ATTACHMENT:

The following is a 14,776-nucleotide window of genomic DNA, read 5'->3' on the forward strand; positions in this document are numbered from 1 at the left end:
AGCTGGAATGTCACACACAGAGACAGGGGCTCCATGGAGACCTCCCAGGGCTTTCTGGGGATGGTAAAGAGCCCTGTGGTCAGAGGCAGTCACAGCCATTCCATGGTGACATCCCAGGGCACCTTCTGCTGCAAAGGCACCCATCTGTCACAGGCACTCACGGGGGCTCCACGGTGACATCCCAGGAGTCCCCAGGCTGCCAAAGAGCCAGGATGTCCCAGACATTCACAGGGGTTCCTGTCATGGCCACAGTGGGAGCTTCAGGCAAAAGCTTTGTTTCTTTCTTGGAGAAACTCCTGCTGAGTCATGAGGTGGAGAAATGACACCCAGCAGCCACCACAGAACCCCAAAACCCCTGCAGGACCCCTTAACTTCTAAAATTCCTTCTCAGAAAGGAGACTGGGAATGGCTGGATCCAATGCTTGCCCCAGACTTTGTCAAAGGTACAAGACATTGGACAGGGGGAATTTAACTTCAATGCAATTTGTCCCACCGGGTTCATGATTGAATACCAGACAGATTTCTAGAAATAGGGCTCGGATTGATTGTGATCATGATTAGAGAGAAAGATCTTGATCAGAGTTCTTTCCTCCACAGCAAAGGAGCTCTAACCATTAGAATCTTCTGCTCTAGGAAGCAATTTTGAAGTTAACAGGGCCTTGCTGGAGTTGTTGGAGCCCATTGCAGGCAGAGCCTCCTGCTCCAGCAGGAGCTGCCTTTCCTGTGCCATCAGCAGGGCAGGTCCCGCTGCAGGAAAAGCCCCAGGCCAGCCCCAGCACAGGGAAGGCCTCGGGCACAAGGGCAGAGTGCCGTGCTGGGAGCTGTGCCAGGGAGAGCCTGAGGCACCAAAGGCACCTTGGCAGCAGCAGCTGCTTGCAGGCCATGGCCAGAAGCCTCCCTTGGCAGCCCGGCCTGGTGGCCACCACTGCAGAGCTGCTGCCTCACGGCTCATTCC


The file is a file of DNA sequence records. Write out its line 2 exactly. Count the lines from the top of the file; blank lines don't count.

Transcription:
AGCTGGAATGTCACACACAGAGACAGGGGCTCCATGGAGACCTCCCAGGGCTTTCTGGGGATGGTAAAGAGCCCTGTGGTCAGAGGCAGTCACAGCCATTCCATGGTGACATCCCAGGGCACCTTCTGCTGCAAAGGCACCCATCTGTCACAGGCACTCACGGGGGCTCCACGGTGACATCCCAGGAGTCCCCAGGCTGCCAAAGAGCCAGGATGTCCCAGACATTCACAGGGGTTCCTGTCATGGCCACAGTGGGAGCTTCAGGCAAAAGCTTTGTTTCTTTCTTGGAGAAACTCCTGCTGAGTCATGAGGTGGAGAAATGACACCCAGCAGCCACCACAGAACCCCAAAACCCCTGCAGGACCCCTTAACTTCTAAAATTCCTTCTCAGAAAGGAGACTGGGAATGGCTGGATCCAATGCTTGCCCCAGACTTTGTCAAAGGTACAAGACATTGGACAGGGGGAATTTAACTTCAATGCAATTTGTCCCACCGGGTTCATGATTGAATACCAGACAGATTTCTAGAAATAGGGCTCGGATTGATTGTGATCATGATTAGAGAGAAAGATCTTGATCAGAGTTCTTTCCTCCACAGCAAAGGAGCTCTAACCATTAGAATCTTCTGCTCTAGGAAGCAATTTTGAAGTTAACAGGGCCTTGCTGGAGTTGTTGGAGCCCATTGCAGGCAGAGCCTCCTGCTCCAGCAGGAGCTGCCTTTCCTGTGCCATCAGCAGGGCAGGTCCCGCTGCAGGAAAAGCCCCAGGCCAGCCCCAGCACAGGGAAGGCCTCGGGCACAAGGGCAGAGTGCCGTGCTGGGAGCTGTGCCAGGGAGAGCCTGAGGCACCAAAGGCACCTTGGCAGCAGCAGCTGCTTGCAGGCCATGGCCAGAAGCCTCCCTTGGCAGCCCGGCCTGGTGGCCACCACTGCAGAGCTGCTGCCTCACGGCTCATTCC